Review: FRENCH CONNECTION II (1975) | Casey's Movie Mania | Movie Reviews, Features & Others

Tuesday, 27 April 2010



Five years after the critically-acclaimed THE FRENCH CONNECTION (1971) made Gene Hackman a superstar as well as putting young director William Friedkin into one of the most Hollywood's most-wanted lists and not to forget it's a memorable winner of 5 Academy Awards including Best Picture, Best Director and Best Actor, it's inevitable to see how the follow-up manages to top up the original tough crime drama in the first place. 

But a word of warning, though: Anyone who is expecting the same gritty mayhem of the original will be surprised to see how subdued the sequel turns out to be. 

Picking up exactly where the first film has left off, Popeye Doyle (Hackman) is hellbent to locate and arrest Charnier (Fernando Rey), the drugs mastermind who got away back in New York. He is now sent to Marseilles where he received information Charnier is reportedly hiding there. Upon his arrival, Doyle is treated with little respect by French policeman-in-charge Barthelemy (Bernard Fresson), who is particularly despised Doyle's bad-mannered ways of doing things. Basically Doyle looks completely like an idiot in a place he does not understand, especially how he struggles to speak French language which proves more difficult as time goes by. And to make things worst, he does not know he's actually being used as a bait by the French policemen to lure Charnier into the trap. Trouble arrives when Doyle decided to take matters at his own hands without the French policemen's help, only to be kidnapped by Charnier's henchmen. He is taken to a sleazy hotel where he is forced to become a heroin addict, in favor he will tell everything he knows about the "French connection". He becomes totally hopeless and later being dumped in front of the police station. Suffering from a near-death experience, he is fortunate enough to be rescued by Barthelemy and his fellow colleagues where he is getting an urgent, medical treatment. After days of kicking out his heroin habit, Doyle is finally up and running and all determined to get Charnier and his henchmen once and for all.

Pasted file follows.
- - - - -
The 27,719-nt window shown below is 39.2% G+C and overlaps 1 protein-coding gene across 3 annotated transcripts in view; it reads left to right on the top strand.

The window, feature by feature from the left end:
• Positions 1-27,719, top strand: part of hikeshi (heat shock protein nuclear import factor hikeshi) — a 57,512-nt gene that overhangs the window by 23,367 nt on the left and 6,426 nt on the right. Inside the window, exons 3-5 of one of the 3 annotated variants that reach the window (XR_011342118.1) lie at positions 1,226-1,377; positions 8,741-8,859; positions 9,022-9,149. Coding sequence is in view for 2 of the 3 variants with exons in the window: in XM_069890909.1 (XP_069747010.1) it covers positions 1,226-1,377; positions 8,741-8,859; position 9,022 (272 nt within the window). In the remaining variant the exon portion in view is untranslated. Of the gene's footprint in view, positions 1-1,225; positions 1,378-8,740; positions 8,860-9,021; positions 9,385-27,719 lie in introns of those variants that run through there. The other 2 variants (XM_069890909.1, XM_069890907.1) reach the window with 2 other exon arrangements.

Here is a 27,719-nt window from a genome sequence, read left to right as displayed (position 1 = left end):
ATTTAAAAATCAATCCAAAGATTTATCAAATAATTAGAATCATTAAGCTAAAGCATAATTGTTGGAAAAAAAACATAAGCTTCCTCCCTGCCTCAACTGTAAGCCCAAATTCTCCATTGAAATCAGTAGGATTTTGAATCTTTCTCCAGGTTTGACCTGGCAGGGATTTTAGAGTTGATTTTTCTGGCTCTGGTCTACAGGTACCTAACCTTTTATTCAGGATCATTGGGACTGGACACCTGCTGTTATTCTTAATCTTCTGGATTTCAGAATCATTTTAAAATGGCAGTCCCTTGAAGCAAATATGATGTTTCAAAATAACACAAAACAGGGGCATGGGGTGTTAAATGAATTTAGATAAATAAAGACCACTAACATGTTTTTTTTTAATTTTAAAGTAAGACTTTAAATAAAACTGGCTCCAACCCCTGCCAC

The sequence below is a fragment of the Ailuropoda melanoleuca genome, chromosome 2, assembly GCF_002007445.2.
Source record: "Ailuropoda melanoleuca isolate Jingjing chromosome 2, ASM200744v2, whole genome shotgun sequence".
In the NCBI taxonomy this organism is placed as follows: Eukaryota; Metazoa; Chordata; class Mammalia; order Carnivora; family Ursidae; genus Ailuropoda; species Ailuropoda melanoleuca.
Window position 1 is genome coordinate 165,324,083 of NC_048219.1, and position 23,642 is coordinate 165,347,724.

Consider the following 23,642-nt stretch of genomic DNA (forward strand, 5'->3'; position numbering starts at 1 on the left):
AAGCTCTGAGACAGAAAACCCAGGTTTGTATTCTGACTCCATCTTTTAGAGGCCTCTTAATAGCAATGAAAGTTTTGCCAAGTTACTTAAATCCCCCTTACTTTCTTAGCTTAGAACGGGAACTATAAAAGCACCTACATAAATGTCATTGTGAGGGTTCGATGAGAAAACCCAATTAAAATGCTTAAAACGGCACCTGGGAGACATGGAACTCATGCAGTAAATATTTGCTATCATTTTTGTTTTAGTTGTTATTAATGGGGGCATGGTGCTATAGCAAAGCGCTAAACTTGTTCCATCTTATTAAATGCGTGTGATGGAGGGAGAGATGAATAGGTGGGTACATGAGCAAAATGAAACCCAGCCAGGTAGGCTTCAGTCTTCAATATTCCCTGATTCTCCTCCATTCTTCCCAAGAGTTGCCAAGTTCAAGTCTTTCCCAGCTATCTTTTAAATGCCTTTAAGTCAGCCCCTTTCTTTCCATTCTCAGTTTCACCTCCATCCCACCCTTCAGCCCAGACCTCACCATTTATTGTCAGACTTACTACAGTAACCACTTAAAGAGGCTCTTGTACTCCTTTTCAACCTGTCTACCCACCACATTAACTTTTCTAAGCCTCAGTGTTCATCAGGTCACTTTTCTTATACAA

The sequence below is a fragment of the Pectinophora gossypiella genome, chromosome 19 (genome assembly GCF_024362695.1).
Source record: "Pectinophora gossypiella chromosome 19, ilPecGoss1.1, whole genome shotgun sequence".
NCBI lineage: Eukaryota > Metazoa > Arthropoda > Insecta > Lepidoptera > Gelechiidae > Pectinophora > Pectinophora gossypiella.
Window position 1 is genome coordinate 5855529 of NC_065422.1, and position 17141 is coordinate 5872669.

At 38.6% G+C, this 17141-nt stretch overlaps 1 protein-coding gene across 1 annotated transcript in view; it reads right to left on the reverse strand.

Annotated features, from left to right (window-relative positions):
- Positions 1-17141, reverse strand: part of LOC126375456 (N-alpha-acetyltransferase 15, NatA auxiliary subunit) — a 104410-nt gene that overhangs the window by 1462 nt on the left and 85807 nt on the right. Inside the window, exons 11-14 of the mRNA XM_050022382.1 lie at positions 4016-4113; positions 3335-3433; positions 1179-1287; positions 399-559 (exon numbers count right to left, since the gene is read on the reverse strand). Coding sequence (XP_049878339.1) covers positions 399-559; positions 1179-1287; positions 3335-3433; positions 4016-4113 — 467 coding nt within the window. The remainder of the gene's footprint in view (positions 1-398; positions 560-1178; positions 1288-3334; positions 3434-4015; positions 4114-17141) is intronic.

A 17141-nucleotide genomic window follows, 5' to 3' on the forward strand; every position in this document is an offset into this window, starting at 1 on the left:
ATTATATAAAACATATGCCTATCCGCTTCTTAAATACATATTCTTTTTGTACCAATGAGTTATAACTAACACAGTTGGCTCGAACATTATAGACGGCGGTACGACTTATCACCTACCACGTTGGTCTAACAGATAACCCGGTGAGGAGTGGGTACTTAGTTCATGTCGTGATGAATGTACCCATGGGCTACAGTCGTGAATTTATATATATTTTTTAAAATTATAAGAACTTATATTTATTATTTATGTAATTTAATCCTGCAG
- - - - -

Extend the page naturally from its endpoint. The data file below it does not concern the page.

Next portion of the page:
Replacing original director William Friedkin, is veteran John Frankenheimer (THE MANCHURIAN CANDIDATE) who is no stranger for helming a suspense thriller. The good thing about this sequel is how Frankenheimer smart enough not to repeat the same formula. Here, he delves deeper into Gene Hackman's iconic character of the never-gives-a-damn Popeye Doyle inside out and further establishing him more than just a gritty cop who does thing in the meanest way possible. 

Clearly this is Hackman's one-man show all the way and he proves his worth why he so deservedly for that memorable Best Actor win in the 1971 original. He is electrifying and at the same time, he can be funny as well particularly the way how he deal with his everyday routine struggling to fit himself into a foreign place well like the hilarious scene where he has trouble ordering a Scotch from a French bartender. 

But his most memorable moment turned out to be the sequences which sees him dealing with his withdrawal from heroin is genuinely frightening and realistic look at the effects of hard drugs. 

Too bad the rest of the supporting actors are surprisingly forgettable, even Fernando Rey who is more of a caricature this time around. 

Perhaps the biggest mistake Frankenheimer shouldn't have done is not toning down the film's gritty approach in favor for more leisurely-paced structure that no doubt testing one's patience. 

Thankfully the film is redeemed with an equally exhilarating finale in a footchase between Doyle and Charnier.

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